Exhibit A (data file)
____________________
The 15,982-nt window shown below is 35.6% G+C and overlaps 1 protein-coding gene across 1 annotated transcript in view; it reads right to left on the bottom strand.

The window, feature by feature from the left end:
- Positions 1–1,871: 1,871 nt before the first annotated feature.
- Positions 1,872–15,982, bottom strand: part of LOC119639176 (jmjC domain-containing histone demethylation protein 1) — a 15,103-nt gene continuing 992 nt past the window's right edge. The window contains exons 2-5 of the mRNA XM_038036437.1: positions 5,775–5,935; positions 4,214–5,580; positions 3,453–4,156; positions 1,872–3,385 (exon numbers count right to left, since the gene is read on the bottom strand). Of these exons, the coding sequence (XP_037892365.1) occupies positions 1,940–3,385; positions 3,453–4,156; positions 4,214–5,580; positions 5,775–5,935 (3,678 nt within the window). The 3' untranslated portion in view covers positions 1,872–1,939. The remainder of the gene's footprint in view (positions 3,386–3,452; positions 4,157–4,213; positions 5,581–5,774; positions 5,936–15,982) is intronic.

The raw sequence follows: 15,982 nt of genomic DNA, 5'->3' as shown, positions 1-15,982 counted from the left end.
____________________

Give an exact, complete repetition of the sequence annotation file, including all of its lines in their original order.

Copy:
The 15,982-nt window shown below is 35.6% G+C and overlaps 1 protein-coding gene across 1 annotated transcript in view; it reads right to left on the bottom strand.

The window, feature by feature from the left end:
- Positions 1–1,871: 1,871 nt before the first annotated feature.
- Positions 1,872–15,982, bottom strand: part of LOC119639176 (jmjC domain-containing histone demethylation protein 1) — a 15,103-nt gene continuing 992 nt past the window's right edge. The window contains exons 2-5 of the mRNA XM_038036437.1: positions 5,775–5,935; positions 4,214–5,580; positions 3,453–4,156; positions 1,872–3,385 (exon numbers count right to left, since the gene is read on the bottom strand). Of these exons, the coding sequence (XP_037892365.1) occupies positions 1,940–3,385; positions 3,453–4,156; positions 4,214–5,580; positions 5,775–5,935 (3,678 nt within the window). The 3' untranslated portion in view covers positions 1,872–1,939. The remainder of the gene's footprint in view (positions 3,386–3,452; positions 4,157–4,213; positions 5,581–5,774; positions 5,936–15,982) is intronic.

The raw sequence follows: 15,982 nt of genomic DNA, 5'->3' as shown, positions 1-15,982 counted from the left end.